For a project, I needed to find some way to purposefully and immediately throw sent messages into the Postfix HOLD queue so they could be released programmatically.
On Debian, you’ll need the
postfix-pcre package, and then:
header_checks = pcre:/etc/postfix/header_checks
And then in
/^X-My-Custom-Header: .*YES/ HOLD
In your application, for applicable messages you can set
X-My-Custom-Header: YES and the messages will immediately go into HOLD.
With the distrust of StartCom by Google and Mozilla, the Let’s Encrypt movement is gaining steam rapidly.
You can use CertBot to get instructions on how to use Let’s Encrypt automatically. Here’s my implementation:
1.) enable jessie-backports and make sure your domain is pointing at your webserver. Then:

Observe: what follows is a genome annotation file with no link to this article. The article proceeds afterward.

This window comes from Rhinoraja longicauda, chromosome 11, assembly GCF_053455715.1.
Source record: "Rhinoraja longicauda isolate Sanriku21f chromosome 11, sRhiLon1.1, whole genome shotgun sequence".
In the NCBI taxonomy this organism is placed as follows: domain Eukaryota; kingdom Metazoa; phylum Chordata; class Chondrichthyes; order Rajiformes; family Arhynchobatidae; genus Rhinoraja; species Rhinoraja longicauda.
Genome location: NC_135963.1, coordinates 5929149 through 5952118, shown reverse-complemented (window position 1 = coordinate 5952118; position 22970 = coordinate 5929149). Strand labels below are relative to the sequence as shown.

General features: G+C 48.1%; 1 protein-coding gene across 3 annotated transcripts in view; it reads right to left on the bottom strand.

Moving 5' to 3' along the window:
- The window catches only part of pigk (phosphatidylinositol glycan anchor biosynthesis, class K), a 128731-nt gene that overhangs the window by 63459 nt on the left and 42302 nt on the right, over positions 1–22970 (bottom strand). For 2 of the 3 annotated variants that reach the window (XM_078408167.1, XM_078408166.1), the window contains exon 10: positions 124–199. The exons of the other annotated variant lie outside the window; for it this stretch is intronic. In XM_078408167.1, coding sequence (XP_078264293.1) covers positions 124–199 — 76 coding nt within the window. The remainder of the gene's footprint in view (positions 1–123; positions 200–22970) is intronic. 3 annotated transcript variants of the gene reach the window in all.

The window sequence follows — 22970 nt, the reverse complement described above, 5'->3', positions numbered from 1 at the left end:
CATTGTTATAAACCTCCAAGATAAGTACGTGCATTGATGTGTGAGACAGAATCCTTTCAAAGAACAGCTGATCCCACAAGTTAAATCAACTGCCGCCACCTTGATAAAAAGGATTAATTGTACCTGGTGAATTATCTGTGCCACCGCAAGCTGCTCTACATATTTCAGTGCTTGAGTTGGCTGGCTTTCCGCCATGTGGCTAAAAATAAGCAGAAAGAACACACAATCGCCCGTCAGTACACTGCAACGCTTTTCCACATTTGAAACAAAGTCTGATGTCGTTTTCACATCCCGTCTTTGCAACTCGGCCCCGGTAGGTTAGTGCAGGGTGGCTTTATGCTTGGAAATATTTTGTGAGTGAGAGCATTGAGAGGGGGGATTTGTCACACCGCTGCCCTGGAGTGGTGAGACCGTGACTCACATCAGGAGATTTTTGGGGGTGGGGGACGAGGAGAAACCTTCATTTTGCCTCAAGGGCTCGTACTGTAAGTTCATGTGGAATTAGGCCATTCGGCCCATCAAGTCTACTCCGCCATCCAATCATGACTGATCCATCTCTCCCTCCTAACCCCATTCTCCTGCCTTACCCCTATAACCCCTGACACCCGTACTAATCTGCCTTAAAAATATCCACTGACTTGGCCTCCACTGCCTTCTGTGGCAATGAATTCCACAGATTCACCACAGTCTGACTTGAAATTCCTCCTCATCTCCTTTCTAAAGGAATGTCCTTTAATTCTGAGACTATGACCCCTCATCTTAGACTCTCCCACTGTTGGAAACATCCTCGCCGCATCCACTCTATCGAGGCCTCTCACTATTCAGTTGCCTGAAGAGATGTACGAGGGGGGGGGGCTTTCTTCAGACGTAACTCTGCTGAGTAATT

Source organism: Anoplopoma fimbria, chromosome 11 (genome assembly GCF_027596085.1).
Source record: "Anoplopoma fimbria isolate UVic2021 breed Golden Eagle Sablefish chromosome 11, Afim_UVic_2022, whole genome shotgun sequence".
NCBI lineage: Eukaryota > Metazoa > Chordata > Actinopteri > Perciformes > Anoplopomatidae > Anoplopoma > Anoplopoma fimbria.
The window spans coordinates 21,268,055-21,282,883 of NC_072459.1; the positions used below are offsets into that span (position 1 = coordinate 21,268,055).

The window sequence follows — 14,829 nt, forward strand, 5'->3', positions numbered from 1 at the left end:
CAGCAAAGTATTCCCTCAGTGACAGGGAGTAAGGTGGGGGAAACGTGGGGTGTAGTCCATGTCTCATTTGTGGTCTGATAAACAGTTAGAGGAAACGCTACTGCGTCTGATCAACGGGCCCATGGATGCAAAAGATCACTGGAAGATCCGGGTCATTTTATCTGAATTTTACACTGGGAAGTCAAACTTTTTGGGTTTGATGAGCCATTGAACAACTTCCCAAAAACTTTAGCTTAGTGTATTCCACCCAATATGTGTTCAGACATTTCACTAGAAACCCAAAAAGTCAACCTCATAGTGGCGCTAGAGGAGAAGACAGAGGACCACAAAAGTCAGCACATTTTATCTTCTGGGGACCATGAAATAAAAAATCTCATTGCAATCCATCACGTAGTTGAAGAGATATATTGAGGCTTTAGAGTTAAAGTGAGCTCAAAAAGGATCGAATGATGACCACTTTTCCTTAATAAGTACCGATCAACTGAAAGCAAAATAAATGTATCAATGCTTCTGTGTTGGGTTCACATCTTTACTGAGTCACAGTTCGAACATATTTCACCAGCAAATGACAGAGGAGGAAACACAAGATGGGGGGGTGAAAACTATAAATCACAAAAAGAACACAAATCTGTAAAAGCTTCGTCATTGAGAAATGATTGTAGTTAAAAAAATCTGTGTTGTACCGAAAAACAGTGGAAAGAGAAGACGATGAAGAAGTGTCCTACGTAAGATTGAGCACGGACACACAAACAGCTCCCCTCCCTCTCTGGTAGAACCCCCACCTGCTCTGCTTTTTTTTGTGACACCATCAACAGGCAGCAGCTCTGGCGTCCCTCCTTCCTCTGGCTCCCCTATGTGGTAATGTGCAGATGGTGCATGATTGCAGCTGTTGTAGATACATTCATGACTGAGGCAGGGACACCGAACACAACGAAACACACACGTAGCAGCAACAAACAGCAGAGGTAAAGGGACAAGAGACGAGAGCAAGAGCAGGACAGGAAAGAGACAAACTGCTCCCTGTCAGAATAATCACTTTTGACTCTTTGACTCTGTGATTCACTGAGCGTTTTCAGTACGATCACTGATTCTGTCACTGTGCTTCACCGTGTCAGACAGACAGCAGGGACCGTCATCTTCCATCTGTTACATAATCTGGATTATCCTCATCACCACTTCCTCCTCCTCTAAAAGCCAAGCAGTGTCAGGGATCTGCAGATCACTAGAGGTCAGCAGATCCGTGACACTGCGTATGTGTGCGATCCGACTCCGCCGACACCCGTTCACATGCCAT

# apt-get install certbot -t jessie-backports
# certbot certonly --standalone -d exampledoma.in -d www.exampledoma.in --pre-hook "service nginx stop" --post-hook "service nginx start"
4.) You should now have the necessary files in
/etc/letsencrypt/live/ in a folder named after your domain. Add them to the appropriate nginx config thus:
listen 443 ssl;
(note: I don’t cover dhparams or cipher order in this post.)
Let’s Encrypt certificates are valid for 90 days, so the last step is to automate renewals. In root’s crontab I use the following for quiet monthly renewal attempts, noting that if nothing is due for renewal, no action is taken:
@monthly certbot renew -q --standalone --pre-hook "service nginx stop" --post-hook "service nginx start"
There are other ways to do this; while certbot has a renewal cron in /etc/cron.d/certbot, Certbot’s own advanced setup documentation illustrates how to use the ‘webroot’ plugin which will work with any webserver you like, but since I don’t mind stopping my webserver once a month for this quick check, I simply use the ‘standalone’ plugin instead.